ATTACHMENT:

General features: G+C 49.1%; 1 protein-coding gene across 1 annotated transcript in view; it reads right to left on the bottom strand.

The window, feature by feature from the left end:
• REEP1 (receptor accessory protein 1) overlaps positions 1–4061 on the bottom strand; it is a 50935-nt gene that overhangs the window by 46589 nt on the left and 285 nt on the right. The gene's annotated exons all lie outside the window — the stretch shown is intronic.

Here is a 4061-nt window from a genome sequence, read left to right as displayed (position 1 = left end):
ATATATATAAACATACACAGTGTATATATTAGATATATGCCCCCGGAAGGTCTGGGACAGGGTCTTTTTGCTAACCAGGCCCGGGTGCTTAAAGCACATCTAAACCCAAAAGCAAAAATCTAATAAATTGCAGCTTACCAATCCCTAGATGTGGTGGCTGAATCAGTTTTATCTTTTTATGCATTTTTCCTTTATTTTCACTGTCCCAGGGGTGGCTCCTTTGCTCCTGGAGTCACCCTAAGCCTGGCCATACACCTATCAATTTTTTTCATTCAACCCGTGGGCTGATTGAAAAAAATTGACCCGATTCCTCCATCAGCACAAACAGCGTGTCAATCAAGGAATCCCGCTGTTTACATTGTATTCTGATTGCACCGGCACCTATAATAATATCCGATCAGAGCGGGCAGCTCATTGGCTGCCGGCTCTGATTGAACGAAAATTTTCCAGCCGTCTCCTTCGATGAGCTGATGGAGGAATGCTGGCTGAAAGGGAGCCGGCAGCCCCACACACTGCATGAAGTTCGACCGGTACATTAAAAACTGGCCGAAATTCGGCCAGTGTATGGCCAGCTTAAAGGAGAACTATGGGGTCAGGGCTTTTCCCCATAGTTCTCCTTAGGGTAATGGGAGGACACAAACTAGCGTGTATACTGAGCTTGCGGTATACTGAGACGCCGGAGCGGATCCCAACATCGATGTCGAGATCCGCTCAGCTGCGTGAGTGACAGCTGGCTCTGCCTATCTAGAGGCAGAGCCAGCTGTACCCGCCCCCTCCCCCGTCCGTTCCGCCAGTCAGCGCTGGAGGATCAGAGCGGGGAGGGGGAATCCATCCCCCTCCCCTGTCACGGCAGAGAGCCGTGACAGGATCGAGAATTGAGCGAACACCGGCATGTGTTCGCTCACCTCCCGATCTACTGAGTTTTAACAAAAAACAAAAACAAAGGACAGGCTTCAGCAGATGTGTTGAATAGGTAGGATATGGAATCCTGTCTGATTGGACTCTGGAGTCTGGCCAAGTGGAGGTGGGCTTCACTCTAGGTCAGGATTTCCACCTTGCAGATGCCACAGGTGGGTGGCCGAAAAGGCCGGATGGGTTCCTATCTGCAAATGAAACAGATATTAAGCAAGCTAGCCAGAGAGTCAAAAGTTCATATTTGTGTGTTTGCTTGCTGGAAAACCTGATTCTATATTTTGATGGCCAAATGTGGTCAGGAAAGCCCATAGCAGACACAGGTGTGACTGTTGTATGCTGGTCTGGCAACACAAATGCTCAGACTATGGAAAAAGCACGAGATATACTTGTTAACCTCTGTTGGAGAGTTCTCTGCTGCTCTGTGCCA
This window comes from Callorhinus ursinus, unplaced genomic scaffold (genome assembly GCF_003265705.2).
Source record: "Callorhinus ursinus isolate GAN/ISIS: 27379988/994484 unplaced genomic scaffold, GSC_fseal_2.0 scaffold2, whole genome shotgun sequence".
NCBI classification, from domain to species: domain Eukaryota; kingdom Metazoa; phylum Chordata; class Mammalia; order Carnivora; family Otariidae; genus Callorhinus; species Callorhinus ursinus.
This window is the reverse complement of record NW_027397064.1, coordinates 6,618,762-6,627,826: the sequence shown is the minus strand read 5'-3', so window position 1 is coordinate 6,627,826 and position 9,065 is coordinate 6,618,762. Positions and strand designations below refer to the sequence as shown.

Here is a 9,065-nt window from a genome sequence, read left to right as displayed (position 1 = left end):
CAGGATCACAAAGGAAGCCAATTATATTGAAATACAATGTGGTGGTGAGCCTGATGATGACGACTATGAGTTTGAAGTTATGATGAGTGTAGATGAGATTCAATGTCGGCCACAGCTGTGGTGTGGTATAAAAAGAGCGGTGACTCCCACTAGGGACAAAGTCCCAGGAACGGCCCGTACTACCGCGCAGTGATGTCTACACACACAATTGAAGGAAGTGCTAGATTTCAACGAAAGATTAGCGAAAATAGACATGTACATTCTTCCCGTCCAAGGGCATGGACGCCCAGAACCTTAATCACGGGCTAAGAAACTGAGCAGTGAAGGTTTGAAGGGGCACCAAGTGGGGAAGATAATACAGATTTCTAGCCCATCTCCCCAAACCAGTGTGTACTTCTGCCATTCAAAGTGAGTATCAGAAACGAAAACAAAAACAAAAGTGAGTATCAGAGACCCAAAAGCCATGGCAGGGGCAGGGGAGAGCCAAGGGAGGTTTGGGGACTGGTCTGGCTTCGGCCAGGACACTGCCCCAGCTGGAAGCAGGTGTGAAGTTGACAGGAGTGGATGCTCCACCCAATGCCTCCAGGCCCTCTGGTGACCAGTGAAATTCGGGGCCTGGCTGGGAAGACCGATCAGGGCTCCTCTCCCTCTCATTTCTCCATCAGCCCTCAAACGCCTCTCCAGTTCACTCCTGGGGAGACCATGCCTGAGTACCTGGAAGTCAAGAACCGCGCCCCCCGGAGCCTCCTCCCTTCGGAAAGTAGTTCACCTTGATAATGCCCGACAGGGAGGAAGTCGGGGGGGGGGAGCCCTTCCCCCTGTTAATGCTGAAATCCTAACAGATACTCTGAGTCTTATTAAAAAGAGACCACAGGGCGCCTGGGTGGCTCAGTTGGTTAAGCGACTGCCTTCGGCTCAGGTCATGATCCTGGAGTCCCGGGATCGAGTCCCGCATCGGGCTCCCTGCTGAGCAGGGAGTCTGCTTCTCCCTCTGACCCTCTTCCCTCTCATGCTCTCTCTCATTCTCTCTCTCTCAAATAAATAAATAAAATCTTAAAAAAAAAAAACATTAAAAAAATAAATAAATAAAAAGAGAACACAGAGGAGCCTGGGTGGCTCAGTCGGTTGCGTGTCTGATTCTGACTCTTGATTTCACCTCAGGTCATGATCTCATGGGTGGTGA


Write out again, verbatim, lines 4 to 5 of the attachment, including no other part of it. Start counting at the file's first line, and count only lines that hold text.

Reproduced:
Here is a 4061-nt window from a genome sequence, read left to right as displayed (position 1 = left end):
ATATATATAAACATACACAGTGTATATATTAGATATATGCCCCCGGAAGGTCTGGGACAGGGTCTTTTTGCTAACCAGGCCCGGGTGCTTAAAGCACATCTAAACCCAAAAGCAAAAATCTAATAAATTGCAGCTTACCAATCCCTAGATGTGGTGGCTGAATCAGTTTTATCTTTTTATGCATTTTTCCTTTATTTTCACTGTCCCAGGGGTGGCTCCTTTGCTCCTGGAGTCACCCTAAGCCTGGCCATACACCTATCAATTTTTTTCATTCAACCCGTGGGCTGATTGAAAAAAATTGACCCGATTCCTCCATCAGCACAAACAGCGTGTCAATCAAGGAATCCCGCTGTTTACATTGTATTCTGATTGCACCGGCACCTATAATAATATCCGATCAGAGCGGGCAGCTCATTGGCTGCCGGCTCTGATTGAACGAAAATTTTCCAGCCGTCTCCTTCGATGAGCTGATGGAGGAATGCTGGCTGAAAGGGAGCCGGCAGCCCCACACACTGCATGAAGTTCGACCGGTACATTAAAAACTGGCCGAAATTCGGCCAGTGTATGGCCAGCTTAAAGGAGAACTATGGGGTCAGGGCTTTTCCCCATAGTTCTCCTTAGGGTAATGGGAGGACACAAACTAGCGTGTATACTGAGCTTGCGGTATACTGAGACGCCGGAGCGGATCCCAACATCGATGTCGAGATCCGCTCAGCTGCGTGAGTGACAGCTGGCTCTGCCTATCTAGAGGCAGAGCCAGCTGTACCCGCCCCCTCCCCCGTCCGTTCCGCCAGTCAGCGCTGGAGGATCAGAGCGGGGAGGGGGAATCCATCCCCCTCCCCTGTCACGGCAGAGAGCCGTGACAGGATCGAGAATTGAGCGAACACCGGCATGTGTTCGCTCACCTCCCGATCTACTGAGTTTTAACAAAAAACAAAAACAAAGGACAGGCTTCAGCAGATGTGTTGAATAGGTAGGATATGGAATCCTGTCTGATTGGACTCTGGAGTCTGGCCAAGTGGAGGTGGGCTTCACTCTAGGTCAGGATTTCCACCTTGCAGATGCCACAGGTGGGTGGCCGAAAAGGCCGGATGGGTTCCTATCTGCAAATGAAACAGATATTAAGCAAGCTAGCCAGAGAGTCAAAAGTTCATATTTGTGTGTTTGCTTGCTGGAAAACCTGATTCTATATTTTGATGGCCAAATGTGGTCAGGAAAGCCCATAGCAGACACAGGTGTGACTGTTGTATGCTGGTCTGGCAACACAAATGCTCAGACTATGGAAAAAGCACGAGATATACTTGTTAACCTCTGTTGGAGAGTTCTCTGCTGCTCTGTGCCA